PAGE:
(Jottings that don’t quite merit full-blown blogoviation)
Senate President Pro tem Tom Dempsey was rummaging through some of his old files the other day and came across some new kindling for the fire the Senate is stoking under the Revenue Department. Back in 2001,when Dempsey was a mere state representative, the legislature passed a bill prohibiting the Department of Revenue from gathering personal information from Missourians or putting unauthorized private information on driver’s licenses.
Dempsey’s news release of August 8, 2001, says “The bill is aimed at preventing the DOR from encoding personal information beyond what is necessary for law enforcement purposes and authorized by the General Assembly.” It concludes, “The DOR would be prohibited from collecting any information from which a person can be individually identified, unless the department has obtained specific statutory authority to do so. In addition, the DOR is forbidden to encode in print, digital or electronic format any information that can be used to identify a specific individual.”
Dempsey strongly supports the actions taken by the Senate Appropriations Committee to gut the motor vehicle licensing division because of its new policy of scanning and digitizing private information into a department data base.
Senator John Lamping wants to move the August Primary election to June. He doesn’t think Missourians have enough time to enjoy things like the Akin-McCaskill general election race last year.
The Missourinet has covered statewide primary and general elections since 1976. No matter when the primary is held, the best day of the year is the day after the November general election. That’s every other year. Annually, Capitol reporters consider the day after the legislative session ends as personal freedom day, too.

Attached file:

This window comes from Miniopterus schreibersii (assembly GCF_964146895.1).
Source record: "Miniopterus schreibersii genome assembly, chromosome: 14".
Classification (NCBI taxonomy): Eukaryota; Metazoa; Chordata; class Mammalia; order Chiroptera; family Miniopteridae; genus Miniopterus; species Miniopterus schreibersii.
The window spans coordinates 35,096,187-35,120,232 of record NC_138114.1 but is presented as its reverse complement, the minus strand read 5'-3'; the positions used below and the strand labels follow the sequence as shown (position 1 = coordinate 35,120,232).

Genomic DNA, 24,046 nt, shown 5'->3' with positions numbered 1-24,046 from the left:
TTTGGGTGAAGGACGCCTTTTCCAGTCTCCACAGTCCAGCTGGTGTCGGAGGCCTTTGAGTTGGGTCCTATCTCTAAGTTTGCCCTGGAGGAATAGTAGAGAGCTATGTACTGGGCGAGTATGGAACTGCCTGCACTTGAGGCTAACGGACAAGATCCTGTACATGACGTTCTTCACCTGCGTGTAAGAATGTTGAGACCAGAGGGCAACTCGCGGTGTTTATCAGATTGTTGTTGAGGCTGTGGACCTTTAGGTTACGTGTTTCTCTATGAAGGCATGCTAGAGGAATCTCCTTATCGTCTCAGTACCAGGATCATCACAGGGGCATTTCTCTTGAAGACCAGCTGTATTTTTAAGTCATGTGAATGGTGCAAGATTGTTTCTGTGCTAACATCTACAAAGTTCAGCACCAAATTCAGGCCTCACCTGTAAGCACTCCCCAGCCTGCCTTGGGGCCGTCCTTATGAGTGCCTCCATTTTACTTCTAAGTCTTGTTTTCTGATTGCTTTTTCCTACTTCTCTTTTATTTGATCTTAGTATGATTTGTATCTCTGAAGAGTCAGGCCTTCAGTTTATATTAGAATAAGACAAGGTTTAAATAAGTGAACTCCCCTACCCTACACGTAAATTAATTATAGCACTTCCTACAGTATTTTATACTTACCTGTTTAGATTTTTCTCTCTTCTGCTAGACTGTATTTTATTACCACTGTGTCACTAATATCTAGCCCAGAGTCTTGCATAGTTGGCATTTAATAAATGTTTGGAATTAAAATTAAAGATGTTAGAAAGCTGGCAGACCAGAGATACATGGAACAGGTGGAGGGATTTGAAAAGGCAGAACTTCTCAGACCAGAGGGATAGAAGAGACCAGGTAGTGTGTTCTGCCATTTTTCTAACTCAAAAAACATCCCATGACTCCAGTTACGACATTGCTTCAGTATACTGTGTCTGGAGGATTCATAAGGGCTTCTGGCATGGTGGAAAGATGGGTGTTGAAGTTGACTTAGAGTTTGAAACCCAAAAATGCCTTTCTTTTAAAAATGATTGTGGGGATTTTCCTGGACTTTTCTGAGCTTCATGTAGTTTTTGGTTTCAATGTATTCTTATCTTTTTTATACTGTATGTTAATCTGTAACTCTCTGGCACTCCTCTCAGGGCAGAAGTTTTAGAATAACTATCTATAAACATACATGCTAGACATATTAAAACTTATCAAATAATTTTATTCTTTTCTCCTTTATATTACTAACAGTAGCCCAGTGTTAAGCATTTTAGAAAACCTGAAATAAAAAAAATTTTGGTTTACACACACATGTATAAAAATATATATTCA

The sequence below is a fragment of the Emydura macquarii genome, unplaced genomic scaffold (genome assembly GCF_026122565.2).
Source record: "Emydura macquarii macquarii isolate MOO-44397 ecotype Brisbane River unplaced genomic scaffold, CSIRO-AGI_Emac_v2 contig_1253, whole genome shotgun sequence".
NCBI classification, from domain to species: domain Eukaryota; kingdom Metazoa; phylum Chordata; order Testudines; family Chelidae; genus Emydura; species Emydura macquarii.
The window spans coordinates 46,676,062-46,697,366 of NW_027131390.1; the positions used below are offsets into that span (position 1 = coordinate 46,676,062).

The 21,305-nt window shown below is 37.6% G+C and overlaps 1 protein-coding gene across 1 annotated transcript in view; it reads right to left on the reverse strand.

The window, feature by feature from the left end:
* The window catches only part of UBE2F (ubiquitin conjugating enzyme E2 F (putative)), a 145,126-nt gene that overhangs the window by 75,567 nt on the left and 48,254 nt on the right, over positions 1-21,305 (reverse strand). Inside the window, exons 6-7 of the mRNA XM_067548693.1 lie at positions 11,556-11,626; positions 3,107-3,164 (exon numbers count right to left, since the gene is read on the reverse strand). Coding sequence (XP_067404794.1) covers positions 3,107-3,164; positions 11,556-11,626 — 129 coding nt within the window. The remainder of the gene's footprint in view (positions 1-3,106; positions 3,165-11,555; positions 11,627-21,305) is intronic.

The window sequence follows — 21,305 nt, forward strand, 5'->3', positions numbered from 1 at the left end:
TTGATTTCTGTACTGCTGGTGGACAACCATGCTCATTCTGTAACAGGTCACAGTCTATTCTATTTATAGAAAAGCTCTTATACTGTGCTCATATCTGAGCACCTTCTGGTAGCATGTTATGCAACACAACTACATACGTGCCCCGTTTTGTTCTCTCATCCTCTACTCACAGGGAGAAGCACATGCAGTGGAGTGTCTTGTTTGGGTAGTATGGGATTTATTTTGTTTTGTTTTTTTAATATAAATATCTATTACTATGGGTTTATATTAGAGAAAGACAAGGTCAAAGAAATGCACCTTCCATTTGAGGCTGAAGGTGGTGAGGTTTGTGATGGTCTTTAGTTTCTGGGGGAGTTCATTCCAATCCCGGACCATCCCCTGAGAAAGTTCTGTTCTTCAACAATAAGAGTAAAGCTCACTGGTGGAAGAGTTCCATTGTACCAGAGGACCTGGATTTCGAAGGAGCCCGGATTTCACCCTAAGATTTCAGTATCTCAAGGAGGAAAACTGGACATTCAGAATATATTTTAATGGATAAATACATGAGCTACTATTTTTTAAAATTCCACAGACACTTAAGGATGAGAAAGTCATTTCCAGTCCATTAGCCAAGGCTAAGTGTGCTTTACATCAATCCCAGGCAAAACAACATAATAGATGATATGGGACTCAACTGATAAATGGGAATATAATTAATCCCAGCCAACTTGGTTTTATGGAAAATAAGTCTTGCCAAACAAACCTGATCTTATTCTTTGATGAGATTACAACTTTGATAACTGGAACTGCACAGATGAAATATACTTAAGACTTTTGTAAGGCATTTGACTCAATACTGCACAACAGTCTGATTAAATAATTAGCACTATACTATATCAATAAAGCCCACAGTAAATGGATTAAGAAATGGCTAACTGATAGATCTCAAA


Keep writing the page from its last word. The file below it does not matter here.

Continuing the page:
We’ve been watching and listening to the state senate debate Senator David Pearce’s bill establishing a funding formula for higher education. We can’t help wondering, as we listen to the discussion, if this formula will be as successful as the formula used to provide state aid to elementary and secondary education. That formula is such a big success that the state is about $620 million behind what it promised to provide.
But several legislators think they have the solution to the School Foundation Formula shortfall. Write another formula.
And finally, an apology to Governor Nixon for misquoting him a few entries ago. It is comforting to know that our blog posting titled “Kerfluffle” has been the topic of extended discussion by lobbyists who use the Legislative Library as their lounging room when there are no lawmakers to entertain them. We’ve been told there was even a dispute about whether Governor Nixon referred to the confrontation between some legislators and the Department of Revenue as a “kerfluffle” or a “kerfuffle,” and whether there is even such a word as “kerfluffle” or “kerfuffle.” We understand Big Noah was consulted and Mr. Webster listed neither word. But Big Noah is no longer the ultimate arbiter of our national tongue. One of the lobbyists whipped out an electronic device and discovered a non-Noah source that listed both spellings. It is not every word that has two accepted spellings, nor is it every vocabulary that includes such a word of such distinction.
So we congratulate Governor Nixon on the extent of his vocabulary and apologize because we added an “L” to the version he used.
And that’s about enough kerfluffle about kerfuffle.